In just a matter of days, President Clinton has found himself defeated by his own party, questioned by his own Justice Department, maligned by his former business partner and challenged by a defiant Saddam Hussein.
To top it off, Paula Jones, who has accused him of sexual harassment before he became president, was featured prominently in the news when she gave a deposition in the case to lawyers in Little Rock, Ark., on Wednesday.
“We’re just in a little down cycle,” quipped one White House aide of a period that has caused pundits to use a phrase every president hates to see alongside his name: lame duck.
That characterization might well be premature, but the convergence of events involving Clinton’s embarrassing defeat of a cherished trade bill, the fund-raising scandal, the Whitewater affair and the complex Iraqi crisis provided a snapshot of the persisent troubles of his second term.
And yet, the political body blows to Clinton never seem to take him down. While scandal, political rejection by his own party and foreign-policy dilemmas pound him, the economy continues to roll along and create a sense of prosperity. His popularity was at its highest, around 60 percent, before the week’s events.
“While the appearances haven’t been as good as they might, I never count President Clinton out,” said Rep. Thomas Ewing, R-Ill., a House deputy whip. “He is quite a person to make a comeback. I am not sure the American people are focusing on any of these problem areas.”
Republican pollster and consultant Bill McInturff concurred. “People should read the U.S. Constitution. A president can veto a bill that requires a two-thirds vote to override. It means there is no such thing as a president who is a lame duck and is not a player in the process. It means the president has an equal vote.”
After Monday’s defeat of a bill to grant him power to negotiate “fast-track” trade deals Congress couldn’t amend, Clinton, along with Vice President Al Gore, answered questions from Justice Department investigators Tuesday about whether he violated the law in the fund-raising scandal.
Jones’ face was all over television newscasts in a gnawing reminder of a case that many fear could demean the presidency. She has filed suit alleging that Clinton exposed himself to her in a Little Rock hotel room.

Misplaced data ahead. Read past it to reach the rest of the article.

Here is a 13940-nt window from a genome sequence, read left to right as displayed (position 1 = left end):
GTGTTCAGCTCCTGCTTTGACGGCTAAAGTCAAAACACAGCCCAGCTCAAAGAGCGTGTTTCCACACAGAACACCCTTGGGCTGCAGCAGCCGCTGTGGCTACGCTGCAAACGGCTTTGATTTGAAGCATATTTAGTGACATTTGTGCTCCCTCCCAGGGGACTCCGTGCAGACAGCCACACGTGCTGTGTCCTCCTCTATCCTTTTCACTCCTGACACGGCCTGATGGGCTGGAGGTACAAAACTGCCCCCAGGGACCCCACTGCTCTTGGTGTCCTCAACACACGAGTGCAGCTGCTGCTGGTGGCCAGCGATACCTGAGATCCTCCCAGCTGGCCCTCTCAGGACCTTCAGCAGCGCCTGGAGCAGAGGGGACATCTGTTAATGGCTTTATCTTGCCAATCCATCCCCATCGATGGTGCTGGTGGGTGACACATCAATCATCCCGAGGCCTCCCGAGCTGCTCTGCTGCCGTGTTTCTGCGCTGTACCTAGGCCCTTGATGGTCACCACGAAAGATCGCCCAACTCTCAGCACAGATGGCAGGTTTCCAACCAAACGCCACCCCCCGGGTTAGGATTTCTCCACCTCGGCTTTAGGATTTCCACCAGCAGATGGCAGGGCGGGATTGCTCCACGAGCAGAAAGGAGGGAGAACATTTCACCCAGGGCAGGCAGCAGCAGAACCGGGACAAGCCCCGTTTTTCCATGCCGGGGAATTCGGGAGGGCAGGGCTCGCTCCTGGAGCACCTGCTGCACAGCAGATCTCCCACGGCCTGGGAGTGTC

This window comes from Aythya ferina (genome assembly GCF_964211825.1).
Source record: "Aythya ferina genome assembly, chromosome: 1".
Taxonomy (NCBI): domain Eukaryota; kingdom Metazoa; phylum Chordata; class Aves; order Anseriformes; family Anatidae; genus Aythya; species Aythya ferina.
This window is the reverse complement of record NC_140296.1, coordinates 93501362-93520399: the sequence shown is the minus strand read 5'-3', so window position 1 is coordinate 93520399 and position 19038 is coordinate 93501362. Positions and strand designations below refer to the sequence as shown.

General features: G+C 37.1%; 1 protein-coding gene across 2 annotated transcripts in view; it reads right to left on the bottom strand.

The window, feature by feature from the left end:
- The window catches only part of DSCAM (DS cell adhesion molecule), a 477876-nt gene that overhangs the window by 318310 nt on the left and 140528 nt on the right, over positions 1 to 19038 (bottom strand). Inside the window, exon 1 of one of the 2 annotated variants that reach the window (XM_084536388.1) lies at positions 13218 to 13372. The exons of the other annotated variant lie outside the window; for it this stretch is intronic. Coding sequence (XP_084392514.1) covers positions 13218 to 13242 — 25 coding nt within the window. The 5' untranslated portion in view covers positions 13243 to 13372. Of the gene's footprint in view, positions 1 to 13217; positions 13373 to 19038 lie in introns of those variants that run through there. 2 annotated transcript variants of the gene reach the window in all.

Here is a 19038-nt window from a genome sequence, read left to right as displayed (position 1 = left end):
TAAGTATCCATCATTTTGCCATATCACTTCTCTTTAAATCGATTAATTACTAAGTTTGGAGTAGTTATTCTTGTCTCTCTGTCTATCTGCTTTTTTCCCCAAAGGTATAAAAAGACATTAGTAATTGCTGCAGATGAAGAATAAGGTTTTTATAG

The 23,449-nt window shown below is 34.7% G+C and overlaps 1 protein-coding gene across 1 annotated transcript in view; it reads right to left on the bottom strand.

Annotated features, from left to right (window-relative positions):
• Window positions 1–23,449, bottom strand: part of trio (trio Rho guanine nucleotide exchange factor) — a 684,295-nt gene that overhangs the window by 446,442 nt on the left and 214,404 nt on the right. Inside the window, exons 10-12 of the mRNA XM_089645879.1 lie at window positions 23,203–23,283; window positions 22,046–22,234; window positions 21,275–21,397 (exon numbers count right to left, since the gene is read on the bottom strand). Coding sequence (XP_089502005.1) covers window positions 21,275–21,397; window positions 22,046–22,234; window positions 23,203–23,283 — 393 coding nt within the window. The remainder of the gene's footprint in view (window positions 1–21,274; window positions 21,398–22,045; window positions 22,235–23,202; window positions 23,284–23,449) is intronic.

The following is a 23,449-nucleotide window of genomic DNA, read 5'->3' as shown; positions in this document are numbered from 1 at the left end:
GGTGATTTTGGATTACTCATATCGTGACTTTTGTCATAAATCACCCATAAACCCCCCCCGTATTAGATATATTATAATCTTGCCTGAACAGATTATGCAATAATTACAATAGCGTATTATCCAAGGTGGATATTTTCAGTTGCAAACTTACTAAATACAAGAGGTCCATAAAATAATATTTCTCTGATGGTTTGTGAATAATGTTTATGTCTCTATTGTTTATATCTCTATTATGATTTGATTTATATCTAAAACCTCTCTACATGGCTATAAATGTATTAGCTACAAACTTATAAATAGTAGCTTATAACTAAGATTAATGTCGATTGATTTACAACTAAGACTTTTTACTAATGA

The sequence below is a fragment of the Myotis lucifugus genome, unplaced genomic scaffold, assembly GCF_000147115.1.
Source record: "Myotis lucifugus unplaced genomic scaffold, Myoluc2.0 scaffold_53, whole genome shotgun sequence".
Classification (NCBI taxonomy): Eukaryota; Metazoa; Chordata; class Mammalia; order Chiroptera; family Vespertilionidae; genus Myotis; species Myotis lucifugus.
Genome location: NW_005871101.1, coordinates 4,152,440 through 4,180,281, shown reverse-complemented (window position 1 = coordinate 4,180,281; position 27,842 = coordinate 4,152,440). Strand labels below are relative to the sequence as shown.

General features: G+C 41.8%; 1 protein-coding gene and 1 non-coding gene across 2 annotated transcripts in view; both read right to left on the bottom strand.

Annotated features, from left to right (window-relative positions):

The president’s former Whitewater business partner, James McDougal, alleged this week that Clinton had received loans from McDougal’s failed savings and loan association - a charge that Clinton has denied in previous testimony.
McDougal’s statement came after a cashier’s check of more than $20,000 from the defunct Madison Guaranty Savings and Loan Association was found in an abandoned car in Arkansas. Clinton’s lawyers said McDougal would have little credibility in court.
Ewing said that many Americans have discounted Paula Jones’ allegations, but added that if prosecutors are able to document that Clinton didn’t tell the truth, it would be serious for the president.
All the while, Clinton tried to cope with one of the more difficult issues of the post-Cold War presidency, dealing with an Iraqi dictator who defies the international community over inspections of weapons sites where the U.S. suspects Iraq may be producing nerve gas.
Though White House officials doubt that the Whitewater, fundraising and sexual harassment cases ultimately will damage Clinton, there is concern that in the short run they could prove distracting as Clinton tries to deal with more serious issues such as Iraq.
Saddam’s challenge to U.S. authority as the last remaining superpower has presented Clinton with a serious dilemma in deciding whether to use military action to force Iraq to back down and allow U.S. members of U.N. inspection teams to view Iraqi weapons sites. Instead of ordering military strikes, Clinton has sought to apply pressure on the Iraqi regime with tightened United Nations sanctions.
White House officials conceded that it hasn’t been a good week for the president, but they added that all the allegations in the end won’t amount to much.
As for the president being a lame duck, White House counselor Doug Sosnik said: “A lot of people in the past have counted out Bill Clinton. The only thing they have in common is that they have been proven wrong time and time again. This time will be no different.”
The biggest blow to Clinton came from members of his own party in the House of Representatives. Despite a furious last-minute campaign to win them over, the president had to admit defeat and pulled the fast track legislation from the floor early Monday.
“I think the president’s style got him in trouble,” Ewing said. “It is a style of wait until the last minute and come on like gangbusters. But he waited until after one of the party’s biggest supporters, organized labor, had weeks and weeks to line up votes. It left the president looking very weak.”
Georgetown University presidential scholar Steven Wayne said it’s too early to call Clinton a lame duck, especially with the economy so good and people paying little attention to political shifts.
McInturff said the problem with writing Clinton off is that his standing in the polls is high and that his fortunes could reverse quickly if, for example, he forces Saddam to back down.
The events of recent days are probably more damaging to Gore, noted McInturff. The fast-track vote illustrated the growing power of labor unions in the Democratic Party and will create tremendous internal friction in 2000 when Gore seeks the presidency, he said.